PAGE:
With some films, you could be forgiven for walking out of the cinema afterwards having not even noticed its score or soundtrack. Drive, however, is not one of those films. The music in Drive is just as important a part of the film’s composition as any other (as it should be) and perfectly reflects the tone and milieu of one of the god damn coolest films released in quite a while. Everything about Drive oozes cool and a big part of that is thanks to its soundtrack, perfectly capturing the retro flavour the film portrays.
The soundtrack starts off with four ‘proper songs’ before heading off into the score, and although the distinction between the songs and score is an obvious one, the feel and atmosphere continues seamlessly. It kicks off with a superbly grimy electronic track, ‘Nightcall’ by Kavinksy and Lovefoxxx (you might recognise her from CSS), layering lighter female vocals over a heavy synth track, and continues in similar style with the following two track, ‘Under Your Spell’ by Desire and ‘A Real Hero’ by College and Electric Youth. Next is a bit of a curveball with Riz Ortolani’s ‘Oh My Love’, featuring his wife Katyna Ranieri. This wouldn’t sound out of place as the big love song on a Broadway stage and stands out a mile from the rest of the tracks. On its own it’s a bit of an oddity but it somehow works next to everything else and rounds things of nicely before the score kicks in.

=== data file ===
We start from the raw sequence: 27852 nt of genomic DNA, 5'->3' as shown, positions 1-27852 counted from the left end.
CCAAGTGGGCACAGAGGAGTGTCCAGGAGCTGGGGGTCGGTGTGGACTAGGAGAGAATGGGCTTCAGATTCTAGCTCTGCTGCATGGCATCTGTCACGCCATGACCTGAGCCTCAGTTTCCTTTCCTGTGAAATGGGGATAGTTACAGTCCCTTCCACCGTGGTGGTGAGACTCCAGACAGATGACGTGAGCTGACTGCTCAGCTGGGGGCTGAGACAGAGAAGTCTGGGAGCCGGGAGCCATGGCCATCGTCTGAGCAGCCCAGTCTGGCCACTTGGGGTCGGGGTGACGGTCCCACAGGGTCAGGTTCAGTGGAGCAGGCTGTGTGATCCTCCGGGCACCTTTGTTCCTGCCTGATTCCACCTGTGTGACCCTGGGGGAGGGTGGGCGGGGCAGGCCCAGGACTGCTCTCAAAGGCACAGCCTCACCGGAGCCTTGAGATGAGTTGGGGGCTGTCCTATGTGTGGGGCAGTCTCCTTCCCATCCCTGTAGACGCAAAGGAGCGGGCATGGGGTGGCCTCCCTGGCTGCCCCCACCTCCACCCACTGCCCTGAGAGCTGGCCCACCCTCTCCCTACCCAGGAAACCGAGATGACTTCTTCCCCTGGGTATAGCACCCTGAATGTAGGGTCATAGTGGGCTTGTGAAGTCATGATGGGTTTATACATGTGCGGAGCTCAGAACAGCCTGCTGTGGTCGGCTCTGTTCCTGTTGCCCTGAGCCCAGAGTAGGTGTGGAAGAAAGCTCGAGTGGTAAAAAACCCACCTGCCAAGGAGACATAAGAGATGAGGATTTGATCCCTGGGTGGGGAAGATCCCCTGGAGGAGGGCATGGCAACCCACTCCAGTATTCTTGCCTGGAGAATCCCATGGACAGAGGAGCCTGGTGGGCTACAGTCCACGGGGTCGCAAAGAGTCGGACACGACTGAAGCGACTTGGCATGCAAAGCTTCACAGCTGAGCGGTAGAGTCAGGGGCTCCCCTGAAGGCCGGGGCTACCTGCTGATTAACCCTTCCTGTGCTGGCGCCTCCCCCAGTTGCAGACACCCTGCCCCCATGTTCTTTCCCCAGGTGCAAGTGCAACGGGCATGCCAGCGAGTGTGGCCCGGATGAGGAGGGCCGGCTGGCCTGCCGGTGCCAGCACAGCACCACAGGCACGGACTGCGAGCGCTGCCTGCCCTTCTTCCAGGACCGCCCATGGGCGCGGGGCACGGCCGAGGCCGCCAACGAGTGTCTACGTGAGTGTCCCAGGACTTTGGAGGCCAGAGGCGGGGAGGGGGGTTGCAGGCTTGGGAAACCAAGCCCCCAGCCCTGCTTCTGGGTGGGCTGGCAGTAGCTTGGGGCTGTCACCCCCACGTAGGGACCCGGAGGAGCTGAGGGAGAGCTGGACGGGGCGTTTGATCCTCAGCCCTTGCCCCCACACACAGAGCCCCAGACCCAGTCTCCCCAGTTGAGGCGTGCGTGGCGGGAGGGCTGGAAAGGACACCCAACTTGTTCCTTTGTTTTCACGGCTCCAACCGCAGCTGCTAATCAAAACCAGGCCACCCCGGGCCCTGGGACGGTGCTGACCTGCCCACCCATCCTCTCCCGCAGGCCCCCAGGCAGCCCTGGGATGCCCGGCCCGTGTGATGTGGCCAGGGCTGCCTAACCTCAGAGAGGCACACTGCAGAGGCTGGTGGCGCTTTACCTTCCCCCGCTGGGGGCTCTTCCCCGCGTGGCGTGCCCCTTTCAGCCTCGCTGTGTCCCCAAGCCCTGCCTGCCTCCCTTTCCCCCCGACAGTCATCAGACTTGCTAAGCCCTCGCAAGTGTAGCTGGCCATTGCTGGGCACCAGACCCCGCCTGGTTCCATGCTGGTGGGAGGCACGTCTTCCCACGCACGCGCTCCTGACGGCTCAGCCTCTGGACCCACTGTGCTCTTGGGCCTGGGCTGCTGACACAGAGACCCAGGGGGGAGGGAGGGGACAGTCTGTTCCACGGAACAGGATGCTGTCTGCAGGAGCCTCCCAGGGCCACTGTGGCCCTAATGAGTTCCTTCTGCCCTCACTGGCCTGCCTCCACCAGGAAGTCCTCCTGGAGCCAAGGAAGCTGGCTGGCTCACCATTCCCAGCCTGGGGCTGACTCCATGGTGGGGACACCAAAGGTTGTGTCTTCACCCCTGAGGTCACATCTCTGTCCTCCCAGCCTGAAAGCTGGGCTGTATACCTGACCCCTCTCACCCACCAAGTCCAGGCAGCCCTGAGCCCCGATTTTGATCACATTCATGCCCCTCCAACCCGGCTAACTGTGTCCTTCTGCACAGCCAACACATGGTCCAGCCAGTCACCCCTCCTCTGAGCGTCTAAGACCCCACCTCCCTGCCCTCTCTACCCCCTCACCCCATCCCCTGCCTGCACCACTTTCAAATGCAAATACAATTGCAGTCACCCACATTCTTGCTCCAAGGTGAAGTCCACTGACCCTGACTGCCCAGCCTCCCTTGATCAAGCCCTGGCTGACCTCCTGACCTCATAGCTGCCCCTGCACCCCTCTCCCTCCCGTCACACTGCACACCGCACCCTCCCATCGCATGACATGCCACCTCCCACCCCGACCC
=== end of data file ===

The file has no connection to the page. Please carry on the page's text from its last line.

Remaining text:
The first track of the score is ‘Tick of the Clock’ by The Chromatics and has a certain 16-bit quality to it, again harking back to the good old days of yesteryear. The rest of the score is composed by Cliff Martinez (former drummer of the Red Hot Chili Peppers), and he’s done a fantastic job of carefully blending soaring, uplifting melodies with sinister undertones.
Some tracks grab your attention more than others; some you may pass you by completely on the first few listens, but on the whole it’s a superbly atmospheric score that captures the feel of the film perfectly. As with the majority of (all?) film scores, it’s a huge advantage if you’ve seen the film first – would anyone buy a soundtrack without seeing the film first? With Drive, if you’ve seen the film you can pinpoint a lot of the tracks, which really helps to transport you back to the film’s multiple standout moments – and all the sections in between.
All in all, Drive’s soundtrack is one of the most significant parts of the film and really help make it what it is. It does a great job of cementing the film’s retro tone whilst perfectly charting The Driver’s actions and conflicts through to conclusion. If you’re a fan of Drive, the soundtrack is likely one of the reasons why and is a lesson to filmmakers on how to enthrall your audience aurally as well as visually.
Words: Chris Thomson